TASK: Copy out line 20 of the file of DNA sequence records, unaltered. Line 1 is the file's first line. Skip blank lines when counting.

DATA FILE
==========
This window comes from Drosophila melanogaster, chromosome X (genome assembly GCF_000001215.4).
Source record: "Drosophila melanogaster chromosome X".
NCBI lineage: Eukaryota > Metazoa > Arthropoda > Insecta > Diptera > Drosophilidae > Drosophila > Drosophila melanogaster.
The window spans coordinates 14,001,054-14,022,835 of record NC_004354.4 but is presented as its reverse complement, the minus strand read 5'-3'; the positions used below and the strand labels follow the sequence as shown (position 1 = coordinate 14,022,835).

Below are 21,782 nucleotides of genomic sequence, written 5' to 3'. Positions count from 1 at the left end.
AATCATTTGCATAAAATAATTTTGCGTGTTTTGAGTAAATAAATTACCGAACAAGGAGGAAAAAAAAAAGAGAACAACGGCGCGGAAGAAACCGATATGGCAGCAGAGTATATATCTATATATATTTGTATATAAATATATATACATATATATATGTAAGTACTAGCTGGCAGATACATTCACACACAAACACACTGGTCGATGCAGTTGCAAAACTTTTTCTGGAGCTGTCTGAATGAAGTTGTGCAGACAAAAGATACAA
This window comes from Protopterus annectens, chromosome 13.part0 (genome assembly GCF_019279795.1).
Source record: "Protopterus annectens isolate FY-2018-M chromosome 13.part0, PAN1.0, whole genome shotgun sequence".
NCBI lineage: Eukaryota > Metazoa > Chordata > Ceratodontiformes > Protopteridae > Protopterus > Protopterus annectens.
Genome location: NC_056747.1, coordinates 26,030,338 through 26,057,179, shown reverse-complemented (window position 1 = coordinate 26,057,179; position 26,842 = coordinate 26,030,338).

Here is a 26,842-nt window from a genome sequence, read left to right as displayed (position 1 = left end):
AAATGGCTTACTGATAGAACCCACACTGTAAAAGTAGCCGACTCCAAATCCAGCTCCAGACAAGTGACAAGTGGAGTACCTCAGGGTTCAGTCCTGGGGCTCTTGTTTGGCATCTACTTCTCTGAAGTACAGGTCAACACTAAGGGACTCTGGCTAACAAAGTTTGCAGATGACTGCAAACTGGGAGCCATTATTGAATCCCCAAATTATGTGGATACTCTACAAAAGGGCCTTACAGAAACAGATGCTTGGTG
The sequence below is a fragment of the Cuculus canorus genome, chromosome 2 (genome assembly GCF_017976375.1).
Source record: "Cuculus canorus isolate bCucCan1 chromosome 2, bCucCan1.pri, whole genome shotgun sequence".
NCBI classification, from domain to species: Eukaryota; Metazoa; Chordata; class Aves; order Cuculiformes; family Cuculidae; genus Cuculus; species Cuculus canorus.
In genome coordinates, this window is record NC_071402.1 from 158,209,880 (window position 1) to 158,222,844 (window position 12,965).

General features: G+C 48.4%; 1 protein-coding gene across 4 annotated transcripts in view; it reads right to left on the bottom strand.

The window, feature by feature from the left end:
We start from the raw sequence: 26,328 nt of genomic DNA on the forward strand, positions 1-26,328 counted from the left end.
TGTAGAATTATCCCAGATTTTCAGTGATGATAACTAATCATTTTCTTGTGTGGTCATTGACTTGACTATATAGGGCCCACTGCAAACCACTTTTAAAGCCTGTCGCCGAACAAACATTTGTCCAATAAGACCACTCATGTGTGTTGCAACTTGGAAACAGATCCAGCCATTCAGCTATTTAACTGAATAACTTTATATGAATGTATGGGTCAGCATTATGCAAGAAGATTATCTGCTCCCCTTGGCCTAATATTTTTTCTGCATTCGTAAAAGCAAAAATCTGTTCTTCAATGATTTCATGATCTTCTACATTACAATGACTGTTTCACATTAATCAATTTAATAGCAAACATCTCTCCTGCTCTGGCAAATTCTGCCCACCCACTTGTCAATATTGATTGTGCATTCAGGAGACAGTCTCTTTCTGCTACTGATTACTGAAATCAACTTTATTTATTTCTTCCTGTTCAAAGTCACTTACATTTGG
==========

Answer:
TGTAGAATTATCCCAGATTTTCAGTGATGATAACTAATCATTTTCTTGTGTGGTCATTGACTTGACTATATAGGGCCCACTGCAAACCACTTTTAAAGCCTGTCGCCGAACAAACATTTGTCCAATAAGACCACTCATGTGTGTTGCAACTTGGAAACAGATCCAGCCATTCAGCTATTTAACTGAATAACTTTATATGAATGTATGGGTCAGCATTATGCAAGAAGATTATCTGCTCCCCTTGGCCTAATATTTTTTCTGCATTCGTAAAAGCAAAAATCTGTTCTTCAATGATTTCATGATCTTCTACATTACAATGACTGTTTCACATTAATCAATTTAATAGCAAACATCTCTCCTGCTCTGGCAAATTCTGCCCACCCACTTGTCAATATTGATTGTGCATTCAGGAGACAGTCTCTTTCTGCTACTGATTACTGAAATCAACTTTATTTATTTCTTCCTGTTCAAAGTCACTTACATTTGG